It’s pretty common knowledge nowadays; if you’re a young driver insurers simply don’t want you. With insurance companies finding no problem quoting in excess of £10,000 for young drivers; no average person could possibly see this as fair. It’s simply the insurers telling young drivers that they aren’t worth the hassle. However, if you needed this fact reinforcing for you, Young Marmalade (an insurance company looking to provide the most cost-effective insurance for young drivers), and the House of Commons Transport Committee have carried out a poll on 1,127 young drivers.
The figures the poll has collated are drastic, but not altogether surprising. Overall, 96% felt young drivers were being priced off the road; which shows that young drivers know what’s happening, but what are they meant to do to change it? The problem is, the frustration it causes is leading young drivers to try and answer this question themselves; with 30% having considered altering their information to lower their quote, and even more momentous might be that 21% had considered driving without insurance.
It’s true that uninsured drivers cause insurance premiums to rise, but where are many of them coming from? When you effectively block all routes of insurance to a young driver, many of them are likely to seek different routes, which are more than questionable in legality, to be able to drive. They are creating a reoccurring problem for themselves, which is likely to cause them more hassle in the long term than it will working to figure out a compromise in the way they insure young drivers.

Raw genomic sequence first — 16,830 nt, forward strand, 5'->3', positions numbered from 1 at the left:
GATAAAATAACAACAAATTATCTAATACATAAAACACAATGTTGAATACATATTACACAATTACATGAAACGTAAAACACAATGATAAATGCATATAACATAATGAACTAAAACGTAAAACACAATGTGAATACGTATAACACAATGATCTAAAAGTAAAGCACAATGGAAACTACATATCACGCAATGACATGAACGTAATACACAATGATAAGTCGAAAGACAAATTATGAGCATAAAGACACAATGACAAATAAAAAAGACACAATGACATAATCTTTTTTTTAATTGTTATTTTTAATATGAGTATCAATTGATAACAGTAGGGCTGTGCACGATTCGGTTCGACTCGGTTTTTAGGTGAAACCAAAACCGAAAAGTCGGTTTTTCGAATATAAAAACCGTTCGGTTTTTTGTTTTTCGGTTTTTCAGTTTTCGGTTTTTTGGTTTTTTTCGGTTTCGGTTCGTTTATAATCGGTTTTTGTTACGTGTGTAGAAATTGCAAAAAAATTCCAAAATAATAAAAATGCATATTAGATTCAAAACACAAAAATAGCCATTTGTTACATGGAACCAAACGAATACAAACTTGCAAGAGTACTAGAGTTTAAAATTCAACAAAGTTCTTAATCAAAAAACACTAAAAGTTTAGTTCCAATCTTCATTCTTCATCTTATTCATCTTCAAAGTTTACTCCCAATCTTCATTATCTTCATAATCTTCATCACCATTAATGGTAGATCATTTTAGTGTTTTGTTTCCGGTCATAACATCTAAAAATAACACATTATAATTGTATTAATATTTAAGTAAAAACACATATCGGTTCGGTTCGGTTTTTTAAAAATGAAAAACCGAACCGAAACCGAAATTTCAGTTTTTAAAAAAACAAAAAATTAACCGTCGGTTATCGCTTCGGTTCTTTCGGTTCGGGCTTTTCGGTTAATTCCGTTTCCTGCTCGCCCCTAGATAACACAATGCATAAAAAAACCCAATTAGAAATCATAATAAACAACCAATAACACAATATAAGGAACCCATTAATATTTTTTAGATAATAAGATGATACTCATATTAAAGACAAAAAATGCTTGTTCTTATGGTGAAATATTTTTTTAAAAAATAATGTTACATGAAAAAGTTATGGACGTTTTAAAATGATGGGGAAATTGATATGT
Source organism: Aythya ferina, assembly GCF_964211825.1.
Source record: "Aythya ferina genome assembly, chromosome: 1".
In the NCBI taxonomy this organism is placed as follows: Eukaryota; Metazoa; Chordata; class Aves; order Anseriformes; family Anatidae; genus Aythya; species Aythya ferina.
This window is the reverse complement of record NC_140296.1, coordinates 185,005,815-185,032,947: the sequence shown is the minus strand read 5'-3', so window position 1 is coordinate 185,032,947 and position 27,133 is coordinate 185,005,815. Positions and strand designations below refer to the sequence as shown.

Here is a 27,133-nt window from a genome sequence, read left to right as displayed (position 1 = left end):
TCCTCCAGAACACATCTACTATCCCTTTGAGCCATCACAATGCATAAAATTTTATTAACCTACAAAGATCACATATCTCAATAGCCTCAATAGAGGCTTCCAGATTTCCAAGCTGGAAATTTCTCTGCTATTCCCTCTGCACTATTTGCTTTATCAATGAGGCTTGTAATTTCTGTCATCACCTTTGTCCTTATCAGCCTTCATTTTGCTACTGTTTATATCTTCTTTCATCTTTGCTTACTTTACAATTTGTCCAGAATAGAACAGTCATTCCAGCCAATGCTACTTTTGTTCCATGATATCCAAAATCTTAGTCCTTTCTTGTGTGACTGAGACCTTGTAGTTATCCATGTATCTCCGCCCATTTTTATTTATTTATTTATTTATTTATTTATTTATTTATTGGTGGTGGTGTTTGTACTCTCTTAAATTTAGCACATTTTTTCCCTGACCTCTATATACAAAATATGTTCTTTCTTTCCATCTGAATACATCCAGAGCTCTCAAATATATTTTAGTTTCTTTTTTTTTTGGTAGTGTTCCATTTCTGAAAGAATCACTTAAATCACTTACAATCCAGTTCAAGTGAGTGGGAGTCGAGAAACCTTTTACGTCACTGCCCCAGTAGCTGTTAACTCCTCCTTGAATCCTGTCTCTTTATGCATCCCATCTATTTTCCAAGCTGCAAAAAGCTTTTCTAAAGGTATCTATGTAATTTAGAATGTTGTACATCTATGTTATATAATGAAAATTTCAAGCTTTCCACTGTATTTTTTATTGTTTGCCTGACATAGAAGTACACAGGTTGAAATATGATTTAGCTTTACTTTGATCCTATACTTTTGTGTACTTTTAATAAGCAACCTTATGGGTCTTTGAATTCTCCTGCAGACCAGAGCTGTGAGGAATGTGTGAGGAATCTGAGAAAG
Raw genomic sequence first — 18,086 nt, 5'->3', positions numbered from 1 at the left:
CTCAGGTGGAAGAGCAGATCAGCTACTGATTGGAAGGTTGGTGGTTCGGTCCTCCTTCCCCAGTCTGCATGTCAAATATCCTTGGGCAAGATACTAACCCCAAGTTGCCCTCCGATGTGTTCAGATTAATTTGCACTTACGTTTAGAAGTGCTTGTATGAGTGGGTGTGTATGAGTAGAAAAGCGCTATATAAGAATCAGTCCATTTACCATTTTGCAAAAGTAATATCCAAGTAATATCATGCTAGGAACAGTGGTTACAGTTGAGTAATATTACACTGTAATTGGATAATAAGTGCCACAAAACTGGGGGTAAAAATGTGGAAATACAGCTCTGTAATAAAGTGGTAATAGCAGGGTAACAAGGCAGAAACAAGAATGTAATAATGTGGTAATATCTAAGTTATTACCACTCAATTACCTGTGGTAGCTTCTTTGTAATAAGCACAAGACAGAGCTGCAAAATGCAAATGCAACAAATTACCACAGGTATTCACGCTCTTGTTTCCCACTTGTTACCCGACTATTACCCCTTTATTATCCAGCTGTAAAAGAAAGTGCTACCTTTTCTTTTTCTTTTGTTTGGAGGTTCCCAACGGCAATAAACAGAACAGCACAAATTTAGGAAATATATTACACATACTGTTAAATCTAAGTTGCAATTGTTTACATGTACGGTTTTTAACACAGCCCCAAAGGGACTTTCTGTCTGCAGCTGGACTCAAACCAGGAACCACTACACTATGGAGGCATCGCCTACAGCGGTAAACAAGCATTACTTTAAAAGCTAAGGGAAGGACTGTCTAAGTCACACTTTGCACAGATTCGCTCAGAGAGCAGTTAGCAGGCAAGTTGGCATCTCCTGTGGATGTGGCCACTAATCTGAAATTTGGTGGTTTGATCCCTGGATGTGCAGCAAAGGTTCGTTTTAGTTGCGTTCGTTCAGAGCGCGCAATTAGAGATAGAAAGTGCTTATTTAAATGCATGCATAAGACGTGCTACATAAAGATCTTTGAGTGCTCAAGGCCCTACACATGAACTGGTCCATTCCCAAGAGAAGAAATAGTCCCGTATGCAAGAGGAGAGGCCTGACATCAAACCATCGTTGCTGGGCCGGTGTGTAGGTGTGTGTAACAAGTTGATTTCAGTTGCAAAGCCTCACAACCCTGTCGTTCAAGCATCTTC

A big point to raise here is this is no longer just the young driver’s fight; I’m sure you would be less than pleased if you were hit by an uninsured driver. Even more so if you were to discover it was a young driver forced to run out of insurance options by the companies that take more and more of your money each year! The deeper problem might lie with the fact that the government is focusing its sights on changing the level and intensity of young driver testing, rather than fighting for some sort of compromise with the insurance companies.
Of course the insurance companies need to charge amounts that will fully cover young drivers, no ones denying they are likely to be more of a liability. The question simply remains; would they prefer young drivers spent 5 years forgetting how to drive, rather than insuring them to become better drivers and hence reduce problems and costs in the future? What are your opinions on the matter?
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